Northern Indiana Company Enlists Hoosier Painter to Illustrate Its History

Justin Vining, a popular professional artist in Indianapolis (originally from Etna Green), created a remarkable mural depicting the history of Urschel Laboratories at the company’s new global headquarters in Chesterton. This time lapse video shows the painstaking process that goes into working on such a comprehensive piece of art.

Vining relocated to the area for three months in order to complete the mural.

Hoosiers Invited to Submit Photos for Bicentennial Book

book coverThere are many exciting plans in place to celebrate our beloved state’s 200th birthday. Among them is an upcoming book from the Bicentennial Commission, Indiana at 200: A Celebration of the Hoosier State. You can even place your pre-order now, in fact. The publisher, M.T. Publishing Company in Evansville, says to expect the book to be ready around Statehood Day on Dec. 11 of this year.

The state has also issued a call for photos to include in the book. See more information from the release below (but do note the deadline is May 15).

Governor Mike Pence is inviting amateur and professional photographers across Indiana to submit their favorite images of the state for possible inclusion in a coffee table book commemorating Indiana’s 200 years of statehood. The deadline to submit photos is May 15, 2015.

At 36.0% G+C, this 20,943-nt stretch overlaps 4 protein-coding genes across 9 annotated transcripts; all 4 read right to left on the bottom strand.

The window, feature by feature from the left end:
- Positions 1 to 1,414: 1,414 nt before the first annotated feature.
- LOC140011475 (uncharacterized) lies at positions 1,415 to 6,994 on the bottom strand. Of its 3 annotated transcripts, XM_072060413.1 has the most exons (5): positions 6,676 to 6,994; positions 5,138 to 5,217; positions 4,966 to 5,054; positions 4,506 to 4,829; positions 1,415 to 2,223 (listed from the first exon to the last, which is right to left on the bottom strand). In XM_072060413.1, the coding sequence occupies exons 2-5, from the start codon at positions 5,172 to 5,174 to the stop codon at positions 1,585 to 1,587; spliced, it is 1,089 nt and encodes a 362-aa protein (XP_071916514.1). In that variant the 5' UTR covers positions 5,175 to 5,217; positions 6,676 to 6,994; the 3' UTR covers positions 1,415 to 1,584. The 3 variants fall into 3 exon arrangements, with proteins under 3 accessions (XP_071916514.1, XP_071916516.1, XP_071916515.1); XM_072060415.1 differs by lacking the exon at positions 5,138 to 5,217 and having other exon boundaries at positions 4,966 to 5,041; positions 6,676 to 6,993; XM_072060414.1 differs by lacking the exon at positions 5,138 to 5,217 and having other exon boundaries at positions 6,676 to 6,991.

“As Hoosiers, we all know Indiana is a special place,” Governor Pence said. “We see the unique qualities of her cities and towns, her farms and forests. Most of all, we see the distinctive virtues of her people. This effort presents a unique opportunity for Hoosiers to take part in our state’s storied history and share their favorite photos around our state.”

Photos must be taken in Indiana and should reflect one or more of these categories: natural environment and landscape; buildings and architecture; cities and towns; farms and fields; the Hoosier people; schools and libraries; transportation; business and commerce; medicine and health; religion and philanthropy; government; media and communication; arts, culture and entertainment; and sports.

Images must be uploaded in .jpg/.jpeg format with quality resolution (300 dpi).

Use of photos will not be compensated, but photographers will receive a photo credit in the book. Photos will be reviewed and selected based on content, quality and space availability.

For more guidelines and information – and to upload photos – go to: http://mtpublishing.com/index.php/default/indiana200photos.

“Indiana at 200: A Celebration of the Hoosier State” will contain approximately 240 pages and will be published by M.T. Publishing Company, Inc., which is under contract with the Indiana Bicentennial Commission. In addition to photos, each of the book’s 14 chapters contains essays and vignettes from Hoosiers around the state.

“This commemorative book is a signature project for the Bicentennial Commission and a legacy for the State of Indiana,” said Perry Hammock, the commission’s executive director. “Four of our commission members—James Madison, Judge Sarah Evans Barker, Tony George and Mickey Maurer—have worked diligently to bring this project into being. We are proud to work with Indiana authors and an Indiana publisher.”